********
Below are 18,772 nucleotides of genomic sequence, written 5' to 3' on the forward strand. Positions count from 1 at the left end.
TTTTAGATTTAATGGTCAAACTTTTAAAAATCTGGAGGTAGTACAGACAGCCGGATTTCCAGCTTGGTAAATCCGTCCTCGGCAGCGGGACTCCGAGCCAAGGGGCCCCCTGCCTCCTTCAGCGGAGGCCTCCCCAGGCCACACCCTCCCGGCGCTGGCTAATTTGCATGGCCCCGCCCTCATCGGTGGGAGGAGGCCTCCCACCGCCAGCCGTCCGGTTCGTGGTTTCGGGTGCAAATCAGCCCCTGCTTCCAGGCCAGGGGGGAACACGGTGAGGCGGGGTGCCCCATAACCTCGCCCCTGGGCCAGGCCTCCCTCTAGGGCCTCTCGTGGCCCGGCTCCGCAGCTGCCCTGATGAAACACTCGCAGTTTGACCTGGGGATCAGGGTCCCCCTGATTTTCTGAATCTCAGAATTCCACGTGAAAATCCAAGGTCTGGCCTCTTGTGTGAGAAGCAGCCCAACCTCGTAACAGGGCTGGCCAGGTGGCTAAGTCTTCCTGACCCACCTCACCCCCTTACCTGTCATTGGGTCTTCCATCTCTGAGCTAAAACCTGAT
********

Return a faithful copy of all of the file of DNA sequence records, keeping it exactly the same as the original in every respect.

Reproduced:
Below are 18,772 nucleotides of genomic sequence, written 5' to 3' on the forward strand. Positions count from 1 at the left end.
TTTTAGATTTAATGGTCAAACTTTTAAAAATCTGGAGGTAGTACAGACAGCCGGATTTCCAGCTTGGTAAATCCGTCCTCGGCAGCGGGACTCCGAGCCAAGGGGCCCCCTGCCTCCTTCAGCGGAGGCCTCCCCAGGCCACACCCTCCCGGCGCTGGCTAATTTGCATGGCCCCGCCCTCATCGGTGGGAGGAGGCCTCCCACCGCCAGCCGTCCGGTTCGTGGTTTCGGGTGCAAATCAGCCCCTGCTTCCAGGCCAGGGGGGAACACGGTGAGGCGGGGTGCCCCATAACCTCGCCCCTGGGCCAGGCCTCCCTCTAGGGCCTCTCGTGGCCCGGCTCCGCAGCTGCCCTGATGAAACACTCGCAGTTTGACCTGGGGATCAGGGTCCCCCTGATTTTCTGAATCTCAGAATTCCACGTGAAAATCCAAGGTCTGGCCTCTTGTGTGAGAAGCAGCCCAACCTCGTAACAGGGCTGGCCAGGTGGCTAAGTCTTCCTGACCCACCTCACCCCCTTACCTGTCATTGGGTCTTCCATCTCTGAGCTAAAACCTGAT